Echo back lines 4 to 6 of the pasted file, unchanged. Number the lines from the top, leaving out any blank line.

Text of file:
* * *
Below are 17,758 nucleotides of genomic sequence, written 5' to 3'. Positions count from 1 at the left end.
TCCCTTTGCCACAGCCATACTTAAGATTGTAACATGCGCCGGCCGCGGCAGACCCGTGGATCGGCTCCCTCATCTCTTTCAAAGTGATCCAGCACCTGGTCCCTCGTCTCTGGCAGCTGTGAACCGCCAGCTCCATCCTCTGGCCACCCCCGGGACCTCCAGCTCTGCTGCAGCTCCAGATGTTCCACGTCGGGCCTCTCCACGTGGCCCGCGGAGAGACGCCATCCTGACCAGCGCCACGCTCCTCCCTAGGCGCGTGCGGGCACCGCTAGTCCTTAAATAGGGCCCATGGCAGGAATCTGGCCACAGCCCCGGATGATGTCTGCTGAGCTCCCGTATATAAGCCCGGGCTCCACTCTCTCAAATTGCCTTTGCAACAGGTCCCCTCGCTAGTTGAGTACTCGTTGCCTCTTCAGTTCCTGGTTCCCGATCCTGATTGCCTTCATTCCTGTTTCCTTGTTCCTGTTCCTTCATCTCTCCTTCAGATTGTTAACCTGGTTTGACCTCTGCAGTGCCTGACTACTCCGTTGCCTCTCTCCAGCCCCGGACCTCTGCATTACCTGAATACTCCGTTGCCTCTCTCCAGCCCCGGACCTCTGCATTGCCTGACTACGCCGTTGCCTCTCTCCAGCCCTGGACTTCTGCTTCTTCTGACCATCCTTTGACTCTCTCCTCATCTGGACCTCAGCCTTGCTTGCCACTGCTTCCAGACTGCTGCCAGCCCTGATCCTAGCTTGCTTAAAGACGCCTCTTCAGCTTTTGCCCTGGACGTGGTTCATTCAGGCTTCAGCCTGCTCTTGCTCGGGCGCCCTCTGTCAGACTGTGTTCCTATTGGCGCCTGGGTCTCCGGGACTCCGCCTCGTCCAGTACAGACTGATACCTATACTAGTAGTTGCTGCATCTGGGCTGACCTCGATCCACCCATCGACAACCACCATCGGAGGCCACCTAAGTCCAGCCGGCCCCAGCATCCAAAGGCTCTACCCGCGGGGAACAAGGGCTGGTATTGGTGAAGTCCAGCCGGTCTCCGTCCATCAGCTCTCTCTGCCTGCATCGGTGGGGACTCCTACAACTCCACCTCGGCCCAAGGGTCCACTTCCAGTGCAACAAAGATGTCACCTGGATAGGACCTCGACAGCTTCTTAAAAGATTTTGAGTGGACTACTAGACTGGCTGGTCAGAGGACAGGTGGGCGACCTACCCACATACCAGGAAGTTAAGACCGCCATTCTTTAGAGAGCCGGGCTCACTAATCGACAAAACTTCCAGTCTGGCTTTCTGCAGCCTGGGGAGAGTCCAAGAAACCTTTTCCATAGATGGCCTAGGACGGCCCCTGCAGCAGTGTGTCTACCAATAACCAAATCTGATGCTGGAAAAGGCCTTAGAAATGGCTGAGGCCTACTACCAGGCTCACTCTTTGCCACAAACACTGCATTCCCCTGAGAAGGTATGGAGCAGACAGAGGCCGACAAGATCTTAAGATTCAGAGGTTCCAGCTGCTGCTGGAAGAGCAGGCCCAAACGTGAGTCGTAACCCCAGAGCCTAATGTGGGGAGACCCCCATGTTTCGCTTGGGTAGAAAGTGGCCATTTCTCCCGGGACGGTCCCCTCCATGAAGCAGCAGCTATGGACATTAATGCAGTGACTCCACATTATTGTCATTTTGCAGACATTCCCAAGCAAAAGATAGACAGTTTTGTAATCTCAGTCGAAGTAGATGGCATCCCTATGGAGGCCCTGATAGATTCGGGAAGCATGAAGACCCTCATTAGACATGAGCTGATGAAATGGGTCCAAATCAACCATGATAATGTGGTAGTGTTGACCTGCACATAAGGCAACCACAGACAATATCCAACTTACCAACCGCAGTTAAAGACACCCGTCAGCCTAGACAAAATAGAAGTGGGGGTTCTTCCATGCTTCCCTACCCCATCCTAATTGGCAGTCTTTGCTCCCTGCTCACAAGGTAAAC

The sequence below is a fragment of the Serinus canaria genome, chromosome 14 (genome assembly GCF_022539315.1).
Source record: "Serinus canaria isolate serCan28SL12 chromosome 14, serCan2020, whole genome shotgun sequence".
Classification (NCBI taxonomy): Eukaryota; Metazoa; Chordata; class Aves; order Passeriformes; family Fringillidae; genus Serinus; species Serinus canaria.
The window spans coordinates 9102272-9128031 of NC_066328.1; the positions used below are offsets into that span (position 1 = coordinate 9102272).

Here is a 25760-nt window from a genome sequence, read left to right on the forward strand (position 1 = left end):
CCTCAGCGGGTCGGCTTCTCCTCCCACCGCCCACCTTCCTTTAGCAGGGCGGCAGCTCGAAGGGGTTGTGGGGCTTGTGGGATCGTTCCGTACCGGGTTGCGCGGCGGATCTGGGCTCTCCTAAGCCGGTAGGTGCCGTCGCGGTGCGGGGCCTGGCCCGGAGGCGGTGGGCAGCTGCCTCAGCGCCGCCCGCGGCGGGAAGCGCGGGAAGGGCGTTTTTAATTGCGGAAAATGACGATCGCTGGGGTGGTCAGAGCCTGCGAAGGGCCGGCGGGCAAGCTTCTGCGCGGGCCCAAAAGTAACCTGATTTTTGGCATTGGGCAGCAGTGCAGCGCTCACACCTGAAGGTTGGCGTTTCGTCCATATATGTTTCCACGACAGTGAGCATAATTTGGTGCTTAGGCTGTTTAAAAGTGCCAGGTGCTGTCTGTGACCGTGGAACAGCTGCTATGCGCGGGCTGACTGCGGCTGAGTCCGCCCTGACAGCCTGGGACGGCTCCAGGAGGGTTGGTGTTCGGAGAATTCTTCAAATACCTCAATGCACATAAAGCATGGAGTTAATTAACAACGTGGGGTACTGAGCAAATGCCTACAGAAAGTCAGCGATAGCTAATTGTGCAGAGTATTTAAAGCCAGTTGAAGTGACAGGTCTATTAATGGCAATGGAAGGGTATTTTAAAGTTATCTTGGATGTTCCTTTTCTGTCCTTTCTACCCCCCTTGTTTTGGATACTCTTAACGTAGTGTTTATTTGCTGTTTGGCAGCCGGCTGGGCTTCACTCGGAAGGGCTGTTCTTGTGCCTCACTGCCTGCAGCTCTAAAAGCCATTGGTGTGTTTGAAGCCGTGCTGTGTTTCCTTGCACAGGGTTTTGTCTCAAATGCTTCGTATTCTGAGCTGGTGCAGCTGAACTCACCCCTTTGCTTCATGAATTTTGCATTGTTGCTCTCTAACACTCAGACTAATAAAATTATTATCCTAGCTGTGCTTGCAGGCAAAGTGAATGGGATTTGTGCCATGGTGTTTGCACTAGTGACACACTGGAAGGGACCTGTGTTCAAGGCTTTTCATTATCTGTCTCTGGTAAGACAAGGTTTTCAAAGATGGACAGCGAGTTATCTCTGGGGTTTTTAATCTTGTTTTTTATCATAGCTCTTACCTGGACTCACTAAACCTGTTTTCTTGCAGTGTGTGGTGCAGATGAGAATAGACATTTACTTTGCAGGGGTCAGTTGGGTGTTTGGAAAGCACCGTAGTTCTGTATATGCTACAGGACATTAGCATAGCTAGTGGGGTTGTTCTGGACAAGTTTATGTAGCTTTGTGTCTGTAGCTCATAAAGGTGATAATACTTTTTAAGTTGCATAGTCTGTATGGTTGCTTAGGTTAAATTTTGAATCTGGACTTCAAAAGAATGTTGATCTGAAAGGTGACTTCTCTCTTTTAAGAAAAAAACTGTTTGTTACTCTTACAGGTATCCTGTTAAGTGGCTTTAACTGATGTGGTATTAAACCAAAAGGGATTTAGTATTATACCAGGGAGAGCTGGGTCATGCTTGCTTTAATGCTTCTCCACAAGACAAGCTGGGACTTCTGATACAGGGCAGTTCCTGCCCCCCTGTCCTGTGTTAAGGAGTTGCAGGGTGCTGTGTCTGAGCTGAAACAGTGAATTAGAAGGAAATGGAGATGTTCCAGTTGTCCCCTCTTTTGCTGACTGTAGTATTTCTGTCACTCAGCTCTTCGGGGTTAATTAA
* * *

Source record: "Serinus canaria isolate serCan28SL12 chromosome 14, serCan2020, whole genome shotgun sequence".
Classification (NCBI taxonomy): Eukaryota; Metazoa; Chordata; class Aves; order Passeriformes; family Fringillidae; genus Serinus; species Serinus canaria.
The window spans coordinates 9102272-9128031 of NC_066328.1; the positions used below are offsets into that span (position 1 = coordinate 9102272).